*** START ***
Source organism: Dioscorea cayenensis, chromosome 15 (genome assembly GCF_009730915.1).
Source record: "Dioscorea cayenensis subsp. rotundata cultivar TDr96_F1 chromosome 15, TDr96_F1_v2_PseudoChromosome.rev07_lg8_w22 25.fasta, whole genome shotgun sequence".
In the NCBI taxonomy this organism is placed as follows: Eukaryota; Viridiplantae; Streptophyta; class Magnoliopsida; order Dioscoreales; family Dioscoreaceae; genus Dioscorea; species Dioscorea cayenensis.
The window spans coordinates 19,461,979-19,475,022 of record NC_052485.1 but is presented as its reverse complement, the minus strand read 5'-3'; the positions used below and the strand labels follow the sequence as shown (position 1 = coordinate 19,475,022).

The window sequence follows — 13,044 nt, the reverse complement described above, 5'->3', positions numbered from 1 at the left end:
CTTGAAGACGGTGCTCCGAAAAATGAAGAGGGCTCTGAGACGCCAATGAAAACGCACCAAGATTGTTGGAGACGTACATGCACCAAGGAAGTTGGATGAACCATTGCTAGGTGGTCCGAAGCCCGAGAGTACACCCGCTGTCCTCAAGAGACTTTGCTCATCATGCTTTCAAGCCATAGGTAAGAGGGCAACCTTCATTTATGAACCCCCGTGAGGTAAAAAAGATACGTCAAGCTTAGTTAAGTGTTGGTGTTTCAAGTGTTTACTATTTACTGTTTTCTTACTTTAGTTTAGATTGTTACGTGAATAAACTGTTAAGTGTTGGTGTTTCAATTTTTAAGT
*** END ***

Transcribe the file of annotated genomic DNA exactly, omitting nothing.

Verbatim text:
Source organism: Dioscorea cayenensis, chromosome 15 (genome assembly GCF_009730915.1).
Source record: "Dioscorea cayenensis subsp. rotundata cultivar TDr96_F1 chromosome 15, TDr96_F1_v2_PseudoChromosome.rev07_lg8_w22 25.fasta, whole genome shotgun sequence".
In the NCBI taxonomy this organism is placed as follows: Eukaryota; Viridiplantae; Streptophyta; class Magnoliopsida; order Dioscoreales; family Dioscoreaceae; genus Dioscorea; species Dioscorea cayenensis.
The window spans coordinates 19,461,979-19,475,022 of record NC_052485.1 but is presented as its reverse complement, the minus strand read 5'-3'; the positions used below and the strand labels follow the sequence as shown (position 1 = coordinate 19,475,022).

The window sequence follows — 13,044 nt, the reverse complement described above, 5'->3', positions numbered from 1 at the left end:
CTTGAAGACGGTGCTCCGAAAAATGAAGAGGGCTCTGAGACGCCAATGAAAACGCACCAAGATTGTTGGAGACGTACATGCACCAAGGAAGTTGGATGAACCATTGCTAGGTGGTCCGAAGCCCGAGAGTACACCCGCTGTCCTCAAGAGACTTTGCTCATCATGCTTTCAAGCCATAGGTAAGAGGGCAACCTTCATTTATGAACCCCCGTGAGGTAAAAAAGATACGTCAAGCTTAGTTAAGTGTTGGTGTTTCAAGTGTTTACTATTTACTGTTTTCTTACTTTAGTTTAGATTGTTACGTGAATAAACTGTTAAGTGTTGGTGTTTCAATTTTTAAGT